Makeda is leading a new generation of multidisciplinary artists, carving out her own lane in the world of art
Hi Makeda, tell us a bit about yourself?
I'm a 23 year old college senior and freelance photographer currently living in the mountains of North Carolina and on the internet (lol). I study journalism and Africana studies, and I write music editorial content for saintheron.com. I'm a bit obsessed with color and storytelling, so that's how I got here.
What did you have for breakfast? Do you have an early morning ritual that prepares you for a day of creativity?
Oh my, I actually didn't have breakfast today. My appetite has been all off. But in the mornings I usually have something sweet for breakfast and I'll do some stretches and read articles. Wakes up my mind and body.
What music are you currently listening to. How does music influence your work.
I've currently got the new albums by Kelela, Sabrina Claudio and Daniel Caesar on repeat. I always go back to Sade, Musiq Soulchild, Amy. And then I gotta throw in my alternative... Mac Demarco and King Krule's new albums are love. I try to stay current with my music so I'm listening to anything new at the moment usually. Music has everything to do with my visual work. I like trying to interpret sound to color and enhance those in my work. It sounds kind of difficult but it's as simple as turning music on while I shoot or edit.
How would you describe your style of work and photography, you seem to frame a lot of your subjects in the centre. Is there a particular reason for this?
I like framing in the center because to me, it is tastefully breaking the rule of thirds by putting the person in complete control of the frame. It becomes an identification image, a photograph that is no distraction to what the person's face and body says about them. I believe representation is so important, and my subjects hold the power of their own narrative this way.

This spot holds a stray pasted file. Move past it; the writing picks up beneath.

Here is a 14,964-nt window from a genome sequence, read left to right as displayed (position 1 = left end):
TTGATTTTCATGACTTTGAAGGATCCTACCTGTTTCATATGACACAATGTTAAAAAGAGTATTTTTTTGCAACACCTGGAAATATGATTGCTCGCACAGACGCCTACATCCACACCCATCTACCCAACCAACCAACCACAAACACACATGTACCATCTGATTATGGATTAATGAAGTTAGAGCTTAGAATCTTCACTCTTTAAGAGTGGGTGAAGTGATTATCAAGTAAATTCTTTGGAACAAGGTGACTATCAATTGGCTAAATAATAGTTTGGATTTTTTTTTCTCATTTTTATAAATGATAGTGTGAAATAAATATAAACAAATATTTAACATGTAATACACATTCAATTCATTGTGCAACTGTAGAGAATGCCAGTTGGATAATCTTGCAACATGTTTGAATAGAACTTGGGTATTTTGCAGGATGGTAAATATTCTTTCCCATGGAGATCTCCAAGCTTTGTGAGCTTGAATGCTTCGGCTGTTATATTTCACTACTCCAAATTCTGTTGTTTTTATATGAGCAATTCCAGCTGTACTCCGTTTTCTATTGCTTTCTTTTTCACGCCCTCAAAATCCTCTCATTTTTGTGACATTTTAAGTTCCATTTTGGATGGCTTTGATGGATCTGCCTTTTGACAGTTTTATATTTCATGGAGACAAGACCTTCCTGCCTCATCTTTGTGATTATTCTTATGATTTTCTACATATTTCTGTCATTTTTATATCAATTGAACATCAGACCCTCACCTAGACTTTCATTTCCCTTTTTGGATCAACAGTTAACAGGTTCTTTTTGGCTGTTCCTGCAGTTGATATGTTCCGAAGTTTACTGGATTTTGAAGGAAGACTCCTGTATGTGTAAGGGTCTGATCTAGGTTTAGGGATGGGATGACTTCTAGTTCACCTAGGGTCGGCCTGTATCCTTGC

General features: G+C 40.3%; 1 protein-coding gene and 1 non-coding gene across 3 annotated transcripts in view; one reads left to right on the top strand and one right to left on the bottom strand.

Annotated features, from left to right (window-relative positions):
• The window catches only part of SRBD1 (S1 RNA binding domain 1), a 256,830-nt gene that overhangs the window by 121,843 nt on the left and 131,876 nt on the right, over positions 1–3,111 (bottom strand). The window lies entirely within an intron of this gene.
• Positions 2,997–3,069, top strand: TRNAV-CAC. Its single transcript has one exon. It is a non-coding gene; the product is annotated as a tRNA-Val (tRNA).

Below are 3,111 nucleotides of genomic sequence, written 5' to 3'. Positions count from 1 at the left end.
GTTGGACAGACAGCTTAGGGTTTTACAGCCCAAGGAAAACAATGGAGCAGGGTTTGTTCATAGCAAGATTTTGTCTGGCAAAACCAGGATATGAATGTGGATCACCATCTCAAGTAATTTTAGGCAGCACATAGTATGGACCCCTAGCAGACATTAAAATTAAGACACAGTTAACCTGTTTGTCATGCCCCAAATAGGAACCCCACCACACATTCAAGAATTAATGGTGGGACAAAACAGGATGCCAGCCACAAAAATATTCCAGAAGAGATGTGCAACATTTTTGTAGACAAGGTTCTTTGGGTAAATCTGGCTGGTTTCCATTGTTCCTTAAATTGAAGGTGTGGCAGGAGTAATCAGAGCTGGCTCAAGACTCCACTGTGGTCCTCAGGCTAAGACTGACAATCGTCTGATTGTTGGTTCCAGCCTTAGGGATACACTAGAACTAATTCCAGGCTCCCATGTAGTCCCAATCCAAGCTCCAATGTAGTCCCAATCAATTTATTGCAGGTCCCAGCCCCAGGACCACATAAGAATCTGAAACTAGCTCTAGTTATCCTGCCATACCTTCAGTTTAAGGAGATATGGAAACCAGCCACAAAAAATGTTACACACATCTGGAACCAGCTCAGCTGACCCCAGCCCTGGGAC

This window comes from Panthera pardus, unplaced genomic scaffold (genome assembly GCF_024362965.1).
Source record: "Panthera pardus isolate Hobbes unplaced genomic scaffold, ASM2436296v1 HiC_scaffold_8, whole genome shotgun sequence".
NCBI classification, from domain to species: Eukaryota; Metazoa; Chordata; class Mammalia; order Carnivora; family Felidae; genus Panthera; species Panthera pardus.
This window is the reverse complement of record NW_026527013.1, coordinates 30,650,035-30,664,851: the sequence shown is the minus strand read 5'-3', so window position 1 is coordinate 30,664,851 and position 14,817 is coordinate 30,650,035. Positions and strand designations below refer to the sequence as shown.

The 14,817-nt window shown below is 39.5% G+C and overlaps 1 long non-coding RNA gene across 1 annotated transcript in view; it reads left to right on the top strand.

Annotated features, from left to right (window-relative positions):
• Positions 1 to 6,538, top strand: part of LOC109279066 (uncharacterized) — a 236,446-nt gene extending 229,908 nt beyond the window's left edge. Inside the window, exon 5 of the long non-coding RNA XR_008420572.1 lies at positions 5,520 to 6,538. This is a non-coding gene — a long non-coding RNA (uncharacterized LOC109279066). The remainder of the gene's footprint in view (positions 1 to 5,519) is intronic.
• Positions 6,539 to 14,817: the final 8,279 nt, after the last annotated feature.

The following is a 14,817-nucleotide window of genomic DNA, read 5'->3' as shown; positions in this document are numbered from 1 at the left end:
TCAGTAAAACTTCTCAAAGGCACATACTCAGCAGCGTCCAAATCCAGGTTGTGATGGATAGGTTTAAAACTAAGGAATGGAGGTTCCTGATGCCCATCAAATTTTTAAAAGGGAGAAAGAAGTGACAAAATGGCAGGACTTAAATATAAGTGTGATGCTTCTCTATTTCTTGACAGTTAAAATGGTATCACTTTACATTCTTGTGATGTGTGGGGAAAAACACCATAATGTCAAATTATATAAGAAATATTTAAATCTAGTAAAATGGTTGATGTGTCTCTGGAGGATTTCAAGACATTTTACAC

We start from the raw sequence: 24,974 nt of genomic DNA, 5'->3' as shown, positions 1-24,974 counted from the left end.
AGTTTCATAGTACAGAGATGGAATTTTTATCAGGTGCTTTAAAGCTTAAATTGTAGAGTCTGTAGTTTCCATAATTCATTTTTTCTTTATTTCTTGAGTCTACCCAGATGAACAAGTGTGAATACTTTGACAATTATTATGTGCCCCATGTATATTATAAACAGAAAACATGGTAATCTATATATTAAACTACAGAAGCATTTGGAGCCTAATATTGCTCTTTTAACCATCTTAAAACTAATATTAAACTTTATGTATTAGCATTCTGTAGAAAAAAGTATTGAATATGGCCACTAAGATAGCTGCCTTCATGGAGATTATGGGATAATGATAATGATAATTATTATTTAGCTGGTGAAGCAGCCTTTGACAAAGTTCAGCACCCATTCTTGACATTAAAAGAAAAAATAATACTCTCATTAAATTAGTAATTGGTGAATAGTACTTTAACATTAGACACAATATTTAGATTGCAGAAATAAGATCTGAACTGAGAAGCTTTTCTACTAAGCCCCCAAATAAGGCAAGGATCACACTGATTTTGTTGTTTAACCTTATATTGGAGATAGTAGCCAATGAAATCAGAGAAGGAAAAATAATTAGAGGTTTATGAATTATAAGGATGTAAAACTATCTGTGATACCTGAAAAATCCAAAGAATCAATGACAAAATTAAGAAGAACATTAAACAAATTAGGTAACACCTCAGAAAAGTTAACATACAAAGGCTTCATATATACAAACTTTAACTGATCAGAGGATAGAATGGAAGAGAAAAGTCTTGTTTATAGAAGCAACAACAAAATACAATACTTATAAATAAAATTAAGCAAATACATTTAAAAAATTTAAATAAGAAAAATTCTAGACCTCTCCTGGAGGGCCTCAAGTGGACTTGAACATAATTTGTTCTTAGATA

Your online portfolio features two sections light and dark. How does your mood/emotional state influence your creative outputs.
I did that because I just really love organizing in color, and it makes for a more interesting time browsing a typical portfolio site. I love conveying mood and shedding light on the realities of mental illness in the creative world, so I always try to show that duality in my work.
Can you talk us through your creative process? What/Who are some of your biggest inspirations/influences?
My favorite shoots were done when I put a lot in the pre-process. I fleshed out my vision by writing it down, I looked at the model's experience, and I brought some people along that would help along the concept. Working with stylists or make up artists or even just a friend to assist you will add a shiny element to a photoshoot that could've just been spontaneous (which are great when they are called for, too!) My biggest inspirations are Carrie Mae Weems, Gordon Parks, and millennial photographers like Tyrone Lebon and Driely S.
One of our favourite images of yours is the image below. It’s very powerful. is there a particular story behind this image.
Thank you! We were in this mossy garden right at dusk, and I wanted to do a portrait incorporating the surroundings, so I did an in-camera double exposure right on top of the lovely model Nova's face. A really blunt juxtaposition.
You mentioned in one of your articles one of your family members is a poet? Do you believe that played a strong role in your journey as an artist.